Banking used to be personal; customers were treated as individuals, and their local bank teller would understand what was going on in their life and what time they would likely pop into the branch. Since then, consumers have been whittled down to a series of impersonal numbers based on inadequate data provided by the credit bureau and whatever information they provide the bank with (e.g. transaction history.) Banks know how much you earn and how you spend your money but they don’t know about that promotion you were recently offered, that you are expecting a pay raise, that you plan to travel a lot more and are trying for a baby- all of which are factors predictive of future financial status. Now, with the increase of available data, and new and innovative software products available, personalisation in banking is back on the table.
The internet has changed the way people communicate. There are over 1.65 billion Facebook users (a number which increases daily) and every 60 seconds the platform sees 510 new comments written, 293 000 statuses published, and 136 000 photos posted. With more and more data being created exponentially, it is only logical to utilise it in order to better understand consumer behaviour for personalisation in banking. While social data is increasing, traditional credit data is not. More Millennials use Facebook daily than own a credit card. Although this is partly due to a desire to avoid further debt, 6.5% of Millennials say that the reason that they do not have a credit card is because their application was denied. Millennials have the lowest average credit score3 of any generation, and the shortest credit history, making it difficult to be approved using traditional methods. Based on the previously mentioned statistic (that more Millennials use Facebook daily than have a credit card), exploiting social data as an alternative to (or as well as) traditional data could enable individuals with little-to-no credit history to establish risk and identity profiles. During our recent study with Visa, we derived that a higher propensity for unbanked individuals, including Millennials or those new to country, to engage with formal financial institutions could be achieved through replacing tiresome application processes with social data driven processes.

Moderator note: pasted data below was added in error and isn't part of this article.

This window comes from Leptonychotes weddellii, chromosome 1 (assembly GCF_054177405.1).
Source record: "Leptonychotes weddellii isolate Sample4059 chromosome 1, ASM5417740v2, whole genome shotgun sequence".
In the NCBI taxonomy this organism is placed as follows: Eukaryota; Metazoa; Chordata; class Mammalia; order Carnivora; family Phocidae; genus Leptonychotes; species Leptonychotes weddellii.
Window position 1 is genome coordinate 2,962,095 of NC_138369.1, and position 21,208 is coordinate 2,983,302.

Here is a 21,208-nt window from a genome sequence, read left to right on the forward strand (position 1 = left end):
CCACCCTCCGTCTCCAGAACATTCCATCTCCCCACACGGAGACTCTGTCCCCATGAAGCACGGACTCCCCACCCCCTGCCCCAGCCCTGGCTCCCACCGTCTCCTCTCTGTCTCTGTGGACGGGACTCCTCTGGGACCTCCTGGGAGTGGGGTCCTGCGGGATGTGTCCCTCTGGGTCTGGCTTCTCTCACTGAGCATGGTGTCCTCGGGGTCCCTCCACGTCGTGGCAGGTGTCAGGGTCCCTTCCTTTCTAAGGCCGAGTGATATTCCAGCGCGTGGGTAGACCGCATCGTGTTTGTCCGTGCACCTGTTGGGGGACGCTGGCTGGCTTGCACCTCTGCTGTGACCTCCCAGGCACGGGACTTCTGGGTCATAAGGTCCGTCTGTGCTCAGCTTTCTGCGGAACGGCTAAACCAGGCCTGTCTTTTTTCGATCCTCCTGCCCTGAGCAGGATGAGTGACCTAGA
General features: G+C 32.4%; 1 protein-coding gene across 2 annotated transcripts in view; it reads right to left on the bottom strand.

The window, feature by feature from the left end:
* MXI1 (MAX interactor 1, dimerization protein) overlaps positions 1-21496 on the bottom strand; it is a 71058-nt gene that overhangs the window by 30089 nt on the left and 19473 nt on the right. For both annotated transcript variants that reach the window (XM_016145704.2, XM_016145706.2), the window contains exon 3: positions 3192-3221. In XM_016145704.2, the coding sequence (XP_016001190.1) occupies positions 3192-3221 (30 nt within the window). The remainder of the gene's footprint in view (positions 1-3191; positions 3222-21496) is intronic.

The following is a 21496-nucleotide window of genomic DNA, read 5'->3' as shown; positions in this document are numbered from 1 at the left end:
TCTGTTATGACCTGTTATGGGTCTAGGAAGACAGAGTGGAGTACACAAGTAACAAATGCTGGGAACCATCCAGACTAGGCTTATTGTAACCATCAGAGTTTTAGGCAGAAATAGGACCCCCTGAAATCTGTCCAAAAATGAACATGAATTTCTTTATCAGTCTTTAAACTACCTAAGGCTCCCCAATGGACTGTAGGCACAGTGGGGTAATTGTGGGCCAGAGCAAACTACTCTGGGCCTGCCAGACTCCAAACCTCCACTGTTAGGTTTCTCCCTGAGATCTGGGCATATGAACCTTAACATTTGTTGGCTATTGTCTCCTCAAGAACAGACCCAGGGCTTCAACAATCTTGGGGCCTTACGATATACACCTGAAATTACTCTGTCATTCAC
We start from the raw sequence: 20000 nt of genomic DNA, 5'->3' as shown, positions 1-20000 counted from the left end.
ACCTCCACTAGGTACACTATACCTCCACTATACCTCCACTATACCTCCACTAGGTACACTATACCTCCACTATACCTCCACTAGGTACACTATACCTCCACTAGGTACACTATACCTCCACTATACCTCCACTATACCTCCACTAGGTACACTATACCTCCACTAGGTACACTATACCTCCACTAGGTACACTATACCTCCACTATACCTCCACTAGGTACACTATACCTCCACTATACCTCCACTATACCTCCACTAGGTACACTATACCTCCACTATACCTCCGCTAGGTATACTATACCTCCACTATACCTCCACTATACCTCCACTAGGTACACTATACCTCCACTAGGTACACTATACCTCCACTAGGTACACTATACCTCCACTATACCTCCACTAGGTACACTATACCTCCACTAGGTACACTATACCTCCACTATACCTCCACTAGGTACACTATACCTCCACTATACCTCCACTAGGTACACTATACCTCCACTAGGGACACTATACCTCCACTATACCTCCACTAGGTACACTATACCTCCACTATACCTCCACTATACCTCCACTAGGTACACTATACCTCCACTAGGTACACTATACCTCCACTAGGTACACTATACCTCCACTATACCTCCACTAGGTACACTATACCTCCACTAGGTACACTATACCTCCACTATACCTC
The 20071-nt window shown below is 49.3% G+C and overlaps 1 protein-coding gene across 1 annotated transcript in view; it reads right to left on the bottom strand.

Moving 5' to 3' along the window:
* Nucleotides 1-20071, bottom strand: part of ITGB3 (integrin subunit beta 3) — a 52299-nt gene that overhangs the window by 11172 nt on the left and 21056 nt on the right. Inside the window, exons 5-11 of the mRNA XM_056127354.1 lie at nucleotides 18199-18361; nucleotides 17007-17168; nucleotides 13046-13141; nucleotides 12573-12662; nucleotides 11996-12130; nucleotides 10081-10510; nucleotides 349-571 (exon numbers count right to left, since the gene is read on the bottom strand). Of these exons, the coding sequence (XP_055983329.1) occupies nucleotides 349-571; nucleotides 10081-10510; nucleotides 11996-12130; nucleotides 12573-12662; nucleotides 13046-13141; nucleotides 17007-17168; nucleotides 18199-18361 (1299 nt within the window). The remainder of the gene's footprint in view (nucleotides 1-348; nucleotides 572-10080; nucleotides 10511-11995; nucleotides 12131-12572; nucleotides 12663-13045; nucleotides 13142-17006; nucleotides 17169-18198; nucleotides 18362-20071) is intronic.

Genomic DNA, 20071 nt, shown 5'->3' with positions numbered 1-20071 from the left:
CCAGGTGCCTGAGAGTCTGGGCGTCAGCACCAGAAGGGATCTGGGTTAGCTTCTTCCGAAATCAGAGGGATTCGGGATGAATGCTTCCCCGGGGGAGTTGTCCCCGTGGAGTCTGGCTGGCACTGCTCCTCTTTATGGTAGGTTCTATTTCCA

Digital data analytics can verify identity, detect fraud, verify location and whether they travel a lot (e.g. that annual ski trip to the Alps), identify relevant life events such as getting engaged (an upcoming expensive ceremony?), a promotion, or moving house and more. This capability not only enables banks to determine risk and generate alternative credit scores, in turn opening up potentially life-changing opportunities for those traditionally deemed undesirable applicants, it can also be used to tailor offerings and communication techniques to better engage with consumers. Big Data and text analytics tools, such as PROFILE, can ensure that bank customers feel valued again by personalising automated processes. For example, an ‘unexpected’ transaction made abroad won’t be so unexpected when you have already been notified that that consumer has been planning a trip to Australia with their friends, eliminating the embarrassment and inconvenience of a blocked bank card. Likewise, a simple “congratulations” at the top of a marketing email when they have just received a promotion or got married could personalise the bank-to-consumer relationship in a way that promotes customer loyalty. Banks can use this data to not only for acquiring customers, but for customer retention also. A key challenge in the digital age when it comes to retaining customers is personalisation in banking; 15% of customers say that they would switch branch because the customer experience was not tailored to their individual needs5. The integration of data and analytics technology could enable this personalisation by presenting each customer with a bespoke customer experience, facilitated by determining a customer’s wants, needs, and lifestyle, and delivering information, products, and services that they are likely to consider relevant and interesting. A loyalty incentive, a tactic most banks use to attract and retain customers, could be much more effective if that incentive is something that that individual actually wants rather than a ‘one size fits all’ approach.
Personalisation in banking with analytics software like PROFILE can increase customer loyalty while simultaneously offering the capability to empower consumers to gain access to products and services they may not otherwise get approved for when relying on traditional data. Moving into the digital age doesn’t just mean creating an app and introducing internet banking, it also requires banks to utilise the digital footprints of their consumers. After all, social media is now a primary channel for people to communicate with each other, announce life events, congratulate and commiserate friends and acquaintances, engage with brands, RSVP to events, plan holidays, and so much more. If you don’t know what your consumer is interested in, or that they have a big trip with their friends planned next week, then you mustn’t be looking. The data is out there, and it’s time to start using it. Make banking personal again.